Origins of the Tomato and the Potato

Today, I have decided to delve into something a bit lighter and sort of a trivia. Based on the title of this article, what were the origins of these two favorite produce items?

INTERESTING FACTS

Ricardo Mazcal, Herbalist

2/16/2022 4 min read

The Healing Power of Plants

Ricardo Mazcal Herbalist and Nutritionist

Reprinted from PV Mirror issue Friday, February 11, 2022

mazcalteotl@gmail.com.


Origins of the Tomato and the Potato

The tomato is native to South America and was cultivated from there to North America before the discovery of the continent in 1492, now known as America. The Aztec language was used by traders trading goods from South America to what now is the US. In Mexico, the word "tomatl" simply means "swollen fruit." Like many other words ending in atl, from the Nahuatl (Aztec) language, it means water. "Tomato" comes from the word tomal or tomohuac which means fat. So, tomato means "fat water."

Since the Spanish had difficulty pronouncing the termination in many Aztecs words (atl) they called it "tomato." The tomato, along with corn, potatoes, chili and sweet potatoes, were cultivated by the Incas, Mayans and Aztecs. Maize, beans, and squash, whether grown individually or together, have a very long history in the Americas. The process to develop this agricultural knowledge took place over 5,000–6,500 years, and squash was domesticated 8,000–10,000 years ago. While the tomato is considered a vegetable due to its many culinary uses, it is, in fact, a fruit belonging to the potato, pepper and eggplant family. Tomatoes are an excellent fruit for a quick, nutritious and healthy snack, also an ideal ingredient for creative recipes. The tomato, potato, maize, chilies, beans, and squash were introduced to Spain and the rest of Europe at the beginning of the 16th century. The tomato first arrived at the court of Queen Isabela in Madrid, and later were traded in Seville, which was one of the main centers of international trade, predominantly with Italy and France. It was exactly in 1544 that the Italian herbalist (Mattioli) introduced his knowledge to Italy ("Pomodoro"). Tomatoes were even given aphrodisiac properties in France, where it was called "pomme d'amour." The first known published Neapolitan recipe for "Spanish-style tomato sauce" dates back to 1692.

The potato was found and then cultivated between the years 8000 and 5000 BC in a region that would include southern Peru and Bolivia. Since then, it has spread throughout the Americas and was cultivated widely by the Aztecs and Mayan people in Mexico. The Spanish took it to Spain, and now it has become a staple food in the vast majority of countries around the globe. The tomato became, and is, one of the most popular foods or ingredients in the entire world due to its versatility and ease of combining well with cheese, eggs, fish, meat, vegetables and a wide variety of aromatic herbs.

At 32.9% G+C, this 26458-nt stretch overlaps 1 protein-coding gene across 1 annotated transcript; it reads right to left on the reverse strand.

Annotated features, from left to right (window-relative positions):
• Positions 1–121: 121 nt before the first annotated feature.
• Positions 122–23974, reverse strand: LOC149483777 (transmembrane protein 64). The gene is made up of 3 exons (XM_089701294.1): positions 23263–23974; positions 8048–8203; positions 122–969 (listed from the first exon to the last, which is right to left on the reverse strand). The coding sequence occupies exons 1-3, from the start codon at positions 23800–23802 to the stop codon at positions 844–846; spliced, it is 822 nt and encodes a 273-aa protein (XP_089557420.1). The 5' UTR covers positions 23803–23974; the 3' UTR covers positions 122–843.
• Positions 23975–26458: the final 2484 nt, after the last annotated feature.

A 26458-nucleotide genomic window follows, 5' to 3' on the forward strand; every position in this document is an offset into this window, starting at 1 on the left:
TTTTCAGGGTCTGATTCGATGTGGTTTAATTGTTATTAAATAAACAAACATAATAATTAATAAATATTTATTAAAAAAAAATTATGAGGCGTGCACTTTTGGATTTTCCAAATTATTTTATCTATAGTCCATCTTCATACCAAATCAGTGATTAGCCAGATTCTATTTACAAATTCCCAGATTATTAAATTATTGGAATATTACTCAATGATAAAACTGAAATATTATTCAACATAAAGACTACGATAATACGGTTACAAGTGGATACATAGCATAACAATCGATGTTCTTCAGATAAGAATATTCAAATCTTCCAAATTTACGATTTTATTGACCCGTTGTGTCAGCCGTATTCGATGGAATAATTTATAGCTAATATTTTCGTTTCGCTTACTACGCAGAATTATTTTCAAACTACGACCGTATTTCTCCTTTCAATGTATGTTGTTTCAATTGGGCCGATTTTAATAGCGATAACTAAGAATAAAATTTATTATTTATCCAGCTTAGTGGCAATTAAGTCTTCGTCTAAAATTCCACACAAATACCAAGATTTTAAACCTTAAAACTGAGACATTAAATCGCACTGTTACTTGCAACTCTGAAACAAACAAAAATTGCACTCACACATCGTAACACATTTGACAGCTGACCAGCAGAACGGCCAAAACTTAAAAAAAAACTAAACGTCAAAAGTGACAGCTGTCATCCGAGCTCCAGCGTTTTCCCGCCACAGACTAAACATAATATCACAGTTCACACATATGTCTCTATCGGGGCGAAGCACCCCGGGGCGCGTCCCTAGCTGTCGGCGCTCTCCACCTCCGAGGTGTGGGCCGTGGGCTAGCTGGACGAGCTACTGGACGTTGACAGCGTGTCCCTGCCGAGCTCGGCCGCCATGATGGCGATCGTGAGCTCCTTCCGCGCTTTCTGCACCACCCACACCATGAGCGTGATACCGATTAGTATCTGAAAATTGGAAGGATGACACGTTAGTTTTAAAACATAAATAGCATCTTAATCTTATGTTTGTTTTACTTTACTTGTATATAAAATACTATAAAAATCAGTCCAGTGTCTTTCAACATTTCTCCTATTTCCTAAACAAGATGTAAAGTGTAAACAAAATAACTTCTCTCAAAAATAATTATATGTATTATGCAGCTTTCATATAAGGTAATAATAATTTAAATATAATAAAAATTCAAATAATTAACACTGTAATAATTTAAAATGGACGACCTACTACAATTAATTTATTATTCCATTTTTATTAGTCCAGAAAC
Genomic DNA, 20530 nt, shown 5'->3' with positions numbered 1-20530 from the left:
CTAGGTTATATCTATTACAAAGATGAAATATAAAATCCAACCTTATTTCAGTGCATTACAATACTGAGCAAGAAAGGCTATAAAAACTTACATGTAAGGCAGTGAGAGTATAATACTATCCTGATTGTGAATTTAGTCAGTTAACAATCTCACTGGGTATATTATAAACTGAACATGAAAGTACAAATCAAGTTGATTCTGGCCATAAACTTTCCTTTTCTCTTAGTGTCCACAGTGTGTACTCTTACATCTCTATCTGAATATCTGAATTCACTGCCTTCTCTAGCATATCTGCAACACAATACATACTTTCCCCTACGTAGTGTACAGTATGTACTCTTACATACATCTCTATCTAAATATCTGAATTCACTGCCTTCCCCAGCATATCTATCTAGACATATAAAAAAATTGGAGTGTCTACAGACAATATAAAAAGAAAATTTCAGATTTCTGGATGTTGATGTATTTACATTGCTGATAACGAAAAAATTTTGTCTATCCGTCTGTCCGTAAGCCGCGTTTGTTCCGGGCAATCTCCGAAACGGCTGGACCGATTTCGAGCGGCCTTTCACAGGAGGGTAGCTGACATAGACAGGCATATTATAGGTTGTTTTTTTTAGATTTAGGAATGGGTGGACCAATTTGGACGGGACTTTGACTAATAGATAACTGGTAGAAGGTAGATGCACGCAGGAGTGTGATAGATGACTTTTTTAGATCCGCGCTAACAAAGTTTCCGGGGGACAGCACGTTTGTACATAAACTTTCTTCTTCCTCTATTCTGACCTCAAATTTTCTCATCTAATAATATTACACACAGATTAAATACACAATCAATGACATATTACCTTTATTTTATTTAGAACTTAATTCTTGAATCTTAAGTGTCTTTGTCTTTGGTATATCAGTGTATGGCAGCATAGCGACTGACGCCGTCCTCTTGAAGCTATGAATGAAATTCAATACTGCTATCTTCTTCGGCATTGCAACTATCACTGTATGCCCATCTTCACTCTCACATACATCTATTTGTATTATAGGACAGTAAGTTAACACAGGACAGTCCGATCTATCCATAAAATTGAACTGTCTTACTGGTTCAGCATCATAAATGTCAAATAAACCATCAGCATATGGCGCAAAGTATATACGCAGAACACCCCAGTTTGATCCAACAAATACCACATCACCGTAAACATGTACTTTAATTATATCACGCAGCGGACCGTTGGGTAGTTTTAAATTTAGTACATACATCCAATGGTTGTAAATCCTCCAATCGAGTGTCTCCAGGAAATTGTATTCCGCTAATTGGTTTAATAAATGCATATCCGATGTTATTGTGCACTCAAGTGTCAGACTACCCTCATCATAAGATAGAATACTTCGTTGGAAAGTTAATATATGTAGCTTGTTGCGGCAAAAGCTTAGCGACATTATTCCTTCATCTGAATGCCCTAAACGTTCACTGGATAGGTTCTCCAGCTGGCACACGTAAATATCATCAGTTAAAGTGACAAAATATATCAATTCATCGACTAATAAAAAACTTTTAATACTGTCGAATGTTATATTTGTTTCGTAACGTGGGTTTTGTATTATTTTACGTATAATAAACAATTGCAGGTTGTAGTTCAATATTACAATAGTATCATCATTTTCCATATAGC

Tomatoes are nutritious and very low in calories. They contain large amounts of vitamin C and folic acid; the most critical food source of a red pigment called lycopene that has antioxidant properties and can be anticancer and beneficial in prostate problems. A high level of lycopene in plasma is associated with a lower rate of some cancers, especially prostate cancer. Blood plasma absorbs lycopene better from products processed at high temperatures than when an equivalent amount of fresh tomatoes is eaten. Similarly, lycopene from heat-processed tomato juice is higher than raw tomato juice. The Aztecs learned from the Toltecs and Olmecs very efficient crops, producing nutritious vegetables, far better than today's farming methods. In a technique known as companion planting: the three sister's agricultural method. The maize (Zea mays), beans (Phaseolus sp.), and squash (Cucurbita pepo) are planted close together. Maize and beans are often planted together in mounds formed by hilling soil around the base of the plants each year. The three crops benefit by being grown together: the cornstalk serves as a trellis for the beans to climb, the beans repair nitrogen in the soil, and their twining vines stabilize the maize in high winds, and the broad leaves of the squash plant shade the ground, keeping the soil moist and helping prevent the establishment of weeds.

I have often wondered what people around the world ate before the Spanish introduced the Aztec crops of tomato, potato, corn and squash to Europe and then to the rest of the world. I smile when the Irish think that the potato is from Ireland or the Italians think the tomato is from Italy! If you have any comments or questions about this column, contact me by email or find me at the Cuale Island Friday Market from 9 am to 1:30 pm, and at Arte Viviente (Living Art), Libertad 303, Centro Vallarta, Tuesday, Wednesday and Thursday, from 3 to 5 pm. You can get herbal supplements, tinctures, tonics and many natural products such as organic coffees, apple cider vinegar with the Mother, and 38 different spices, including turmeric & Ceylon cinnamon. Superfoods such as Spike Protein Detox Golden Tea. Indulge chocolate with 70% cocoa, Veggie Power and Maz-mix digestive formula.

Arte Viviente ships everywhere and accepts PayPal and credit cards. My website: naturallymazcal.com allows you to order online from anywhere in the world, and items are delivered to your door anywhere, in a matter of several days.  Prices include insured shipping or courier delivey, bank card processing, and any applicable taxes.  You may Email me at mexicasupplement@gmail.com or call 322 150 2957 to schedule an appointment or a return phone call, for information about herbs for detox, boost your immune system health and achieve your nutrition and health goals.


The beloved tomato and the potato.  Are you curious to discover some interesting history about each?